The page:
“I loved It ! ... will be getting five stars from me.” — Amy, Lock, Hooks, and Books
“It was a heck of a ride, but I loved every moment... I’ll give it 5 stars of course” — Carole Rae’s Random Ramblings
“Amazing debut... Worth a five-star” — Gud Reader, Goodreads
“Inseparable is my new favorite of the year!” — Suzie, My Tangles Skeins Book Reviews
“It's a coming of age tale that tests the bonds of human connection ... and is highly recommended” — D. Donovan, Midwest Book Review
“This is an outstanding book of history and adventure and one that would be great for book club discussions! I could not put it down and read all the way to sunrise.” — Nora, Storey Book Reviews
“This is an incredibly immersive novel by Kruh, and one well worth the read! A definite must read for historical fiction and adventure lovers!” — Sal, Bound 4 Escape
“A five-star read from David Kruh! This is a must read for any lovers of adventure historical fiction or Alcatraz enthusiasts!” — Bee Lindy, Book Pleasures
“Inseparable is my new favorite this year!” — Laura, Celtic Woman Reviews
“I could not put the book down and I did not want it to end!” — Teddy Rose, Teddy Rose Book Reviews
From WATD comes a recent interview with David from Boomer host Leslie Noymer
San Francisco was the cruelest trick ever played on the prisoners of Alcatraz Island.
The city was less than two miles away, so close if the wind was just right the cons could hear music and voices and laughter emanating from that glittering jewel of a city. On those nights John Anglin, prisoner number AZ1476, lay in his cot and covered his ears with a pillow because he couldn't bear the sound of all those happy, free voices. But tonight, as he stood at the water's edge of Alcatraz Island, he strained into the breeze, wanting to hear all those sounds because soon he, too, would be free.
Free. Yea, sure, he and the other men on the beach were probably crazy to think this plan would work, that they would succeed where dozens of others had failed... and died. Go ahead, call them crazy but, screw it, John couldn't go back to that crummy little cell on this crummy island, not with all that freedom just a couple of miles away.
Standing near John was his brother Clarence. As they rubbed their arms and stamped their feet to keep warm, they watched the third member of their group, Frank Morris, connect a hose to a concertina he had cleverly modified into a pump. At the other end of the hose was what was supposed to be a raft, the result of six months gluing together strips of rubber from dozens of prison-issued raincoats. But right now, all they had was a mass of blue-green rubber lying flat and inert on the ground. It sure as hell didn't look like a raft. John saw his brother's lips moving in silent prayer as Frank slowly pulled on both sides of the concertina, filling the bellows with air.
“Okay, here we go,” Frank said as he brought his hands together, compressing the fabric between the handles. Nothing happened. The thing on the ground was still just a useless lump of rubber. Frank grimaced and pulled out on the instrument's handles and then back in again. Clarence saw it first, in the light of the moonlight, bulging out like the neck of the bullfrogs they used to catch back in Georgia, the rippling blue-green fabric getting larger. The raft was slowly inflating. John couldn't help himself from saying out loud what they were all thinking. “Holy shit, this is going to work.”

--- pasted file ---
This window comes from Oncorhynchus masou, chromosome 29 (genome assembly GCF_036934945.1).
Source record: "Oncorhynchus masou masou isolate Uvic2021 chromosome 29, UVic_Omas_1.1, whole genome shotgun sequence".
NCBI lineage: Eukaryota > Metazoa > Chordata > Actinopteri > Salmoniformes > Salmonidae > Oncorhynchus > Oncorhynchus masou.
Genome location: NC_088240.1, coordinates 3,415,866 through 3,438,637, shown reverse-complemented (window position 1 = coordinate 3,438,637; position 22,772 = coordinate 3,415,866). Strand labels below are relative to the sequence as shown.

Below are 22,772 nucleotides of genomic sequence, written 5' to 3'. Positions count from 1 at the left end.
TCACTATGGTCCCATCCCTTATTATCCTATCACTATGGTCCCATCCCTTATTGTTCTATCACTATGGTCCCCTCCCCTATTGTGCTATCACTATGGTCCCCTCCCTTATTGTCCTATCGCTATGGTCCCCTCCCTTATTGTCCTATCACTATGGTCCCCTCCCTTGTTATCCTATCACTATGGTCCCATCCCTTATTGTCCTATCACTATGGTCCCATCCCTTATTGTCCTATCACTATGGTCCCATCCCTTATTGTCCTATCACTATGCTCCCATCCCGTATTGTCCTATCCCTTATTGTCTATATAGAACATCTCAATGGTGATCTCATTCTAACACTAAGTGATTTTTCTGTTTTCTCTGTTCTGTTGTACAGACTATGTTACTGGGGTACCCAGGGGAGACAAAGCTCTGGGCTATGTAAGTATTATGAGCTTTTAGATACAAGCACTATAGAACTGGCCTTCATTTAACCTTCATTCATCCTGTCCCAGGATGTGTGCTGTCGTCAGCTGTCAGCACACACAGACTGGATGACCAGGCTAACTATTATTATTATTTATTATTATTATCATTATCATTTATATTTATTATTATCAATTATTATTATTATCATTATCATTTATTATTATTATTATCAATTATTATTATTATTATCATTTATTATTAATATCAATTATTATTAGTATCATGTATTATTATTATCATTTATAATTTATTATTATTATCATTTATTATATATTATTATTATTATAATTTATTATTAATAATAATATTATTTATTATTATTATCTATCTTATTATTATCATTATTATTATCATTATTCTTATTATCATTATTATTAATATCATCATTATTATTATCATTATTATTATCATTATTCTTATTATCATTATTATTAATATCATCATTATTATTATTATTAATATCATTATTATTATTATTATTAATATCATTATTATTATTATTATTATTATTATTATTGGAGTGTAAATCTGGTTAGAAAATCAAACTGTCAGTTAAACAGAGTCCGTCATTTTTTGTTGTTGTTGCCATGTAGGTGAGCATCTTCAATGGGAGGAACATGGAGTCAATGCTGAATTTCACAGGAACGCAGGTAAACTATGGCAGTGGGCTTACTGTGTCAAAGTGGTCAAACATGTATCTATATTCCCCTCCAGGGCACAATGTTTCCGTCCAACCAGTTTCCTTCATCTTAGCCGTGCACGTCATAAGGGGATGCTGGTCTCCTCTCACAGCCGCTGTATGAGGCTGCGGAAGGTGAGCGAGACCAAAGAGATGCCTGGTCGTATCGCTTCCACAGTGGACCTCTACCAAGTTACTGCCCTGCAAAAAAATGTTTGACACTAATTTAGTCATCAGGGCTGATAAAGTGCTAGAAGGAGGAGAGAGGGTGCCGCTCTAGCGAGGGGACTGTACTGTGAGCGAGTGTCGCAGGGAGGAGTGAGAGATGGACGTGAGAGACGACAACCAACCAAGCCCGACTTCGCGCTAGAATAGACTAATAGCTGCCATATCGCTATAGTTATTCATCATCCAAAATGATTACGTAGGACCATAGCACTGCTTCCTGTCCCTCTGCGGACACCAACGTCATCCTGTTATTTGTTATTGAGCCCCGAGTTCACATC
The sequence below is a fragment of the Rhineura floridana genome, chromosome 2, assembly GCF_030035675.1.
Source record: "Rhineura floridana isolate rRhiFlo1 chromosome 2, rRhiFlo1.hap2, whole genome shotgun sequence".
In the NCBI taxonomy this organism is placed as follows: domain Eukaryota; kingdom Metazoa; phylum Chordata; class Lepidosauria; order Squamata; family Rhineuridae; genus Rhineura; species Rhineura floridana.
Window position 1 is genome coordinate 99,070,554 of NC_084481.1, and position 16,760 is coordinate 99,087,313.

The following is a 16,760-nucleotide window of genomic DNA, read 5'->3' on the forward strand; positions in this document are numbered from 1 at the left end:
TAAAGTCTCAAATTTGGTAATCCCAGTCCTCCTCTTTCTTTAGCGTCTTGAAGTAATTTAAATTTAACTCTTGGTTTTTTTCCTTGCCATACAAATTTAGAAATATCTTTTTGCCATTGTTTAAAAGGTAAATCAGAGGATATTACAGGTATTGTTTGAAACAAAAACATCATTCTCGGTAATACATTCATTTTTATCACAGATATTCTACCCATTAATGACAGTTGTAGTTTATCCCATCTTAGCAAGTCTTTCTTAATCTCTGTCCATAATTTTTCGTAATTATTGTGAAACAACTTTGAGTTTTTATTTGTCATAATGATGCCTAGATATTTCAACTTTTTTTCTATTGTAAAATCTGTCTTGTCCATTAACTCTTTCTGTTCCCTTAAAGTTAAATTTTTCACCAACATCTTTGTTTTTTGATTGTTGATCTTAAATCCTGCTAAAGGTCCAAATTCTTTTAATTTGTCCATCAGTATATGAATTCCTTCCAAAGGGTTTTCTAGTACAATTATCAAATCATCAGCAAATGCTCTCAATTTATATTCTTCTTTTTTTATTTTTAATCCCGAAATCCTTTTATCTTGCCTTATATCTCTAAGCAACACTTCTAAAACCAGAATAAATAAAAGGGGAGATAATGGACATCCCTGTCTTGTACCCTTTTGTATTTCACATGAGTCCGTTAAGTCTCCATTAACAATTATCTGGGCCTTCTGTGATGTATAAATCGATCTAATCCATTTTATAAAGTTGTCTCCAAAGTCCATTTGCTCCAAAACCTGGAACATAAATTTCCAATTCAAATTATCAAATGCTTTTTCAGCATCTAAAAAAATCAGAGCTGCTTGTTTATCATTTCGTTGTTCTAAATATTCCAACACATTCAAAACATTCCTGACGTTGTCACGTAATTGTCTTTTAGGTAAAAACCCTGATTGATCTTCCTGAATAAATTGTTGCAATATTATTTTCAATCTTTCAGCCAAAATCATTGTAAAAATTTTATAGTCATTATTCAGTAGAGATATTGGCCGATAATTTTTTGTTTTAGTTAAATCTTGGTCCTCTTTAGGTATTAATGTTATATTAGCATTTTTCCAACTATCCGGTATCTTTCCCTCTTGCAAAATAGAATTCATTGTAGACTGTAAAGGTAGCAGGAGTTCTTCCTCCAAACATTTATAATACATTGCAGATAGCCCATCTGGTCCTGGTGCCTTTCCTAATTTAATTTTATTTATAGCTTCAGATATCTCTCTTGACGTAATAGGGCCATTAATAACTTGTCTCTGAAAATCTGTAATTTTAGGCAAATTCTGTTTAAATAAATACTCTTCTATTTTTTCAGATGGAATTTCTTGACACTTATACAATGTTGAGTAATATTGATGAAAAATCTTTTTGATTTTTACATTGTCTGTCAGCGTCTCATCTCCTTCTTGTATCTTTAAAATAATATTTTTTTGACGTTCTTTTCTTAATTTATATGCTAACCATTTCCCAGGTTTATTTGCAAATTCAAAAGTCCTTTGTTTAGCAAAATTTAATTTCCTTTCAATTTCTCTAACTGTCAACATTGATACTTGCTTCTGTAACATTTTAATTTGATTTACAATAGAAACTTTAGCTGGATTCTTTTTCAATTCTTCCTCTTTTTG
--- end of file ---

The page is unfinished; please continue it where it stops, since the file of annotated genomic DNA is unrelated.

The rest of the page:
As Frank continued to manipulate the concertina's handles and blow up the raft, Clarence nudged his brother with his elbow. “Hey John.” “What?” “Look back up there,” Clarence said, motioning behind them to the prison complex they had just left. Clarence was almost giddy. “They don't know. No alarms or searchlights or anything. They really fell for those heads we made –”
“It's ready.” They turned and in the dim light saw the rare sight of a smile on Frank's face. On the beach it sat, just like a real raft, inflated and ready for action. “Let's get it in the water,” they heard Frank say. The three men gently lifted the raft and carefully, as if carrying a newborn, brought it to the edge of the rocky beach. “Don't stop,” Frank said. “We need get in deeper water so the bottom doesn't get cut by the rocks.” John nodded, grudgingly. Frank was right. Again. After all the work that went into making the raft it would have been cruel for it to rip open before they even got it into the water. “Come on. And don't splash. We can't afford to make any noise.” The three men gingerly crab-walked about ten feet from the shore, where the water was just over their knees.
“Okay, this is good. Grab your paddles and get in,” Frank said. This was it. The final test. Clarence Anglin drew in his breath. Slowly, as if lowering himself into a bathtub of hot water, Clarence got into the raft. He looked up at his brother and nodded. It was still afloat. So far, so good. Then John got in, followed by Frank. For a few seconds they said nothing as they bobbed gently in the water. Even Frank – dour, single-minded Frank – seemed to be enjoying the moment.
Then, without saying a word, all three men thrust their paddles into the water and stroked. The raft slowly moved forward. “Angel Island, here we come,” the brothers heard Frank say as the darkness enveloped them.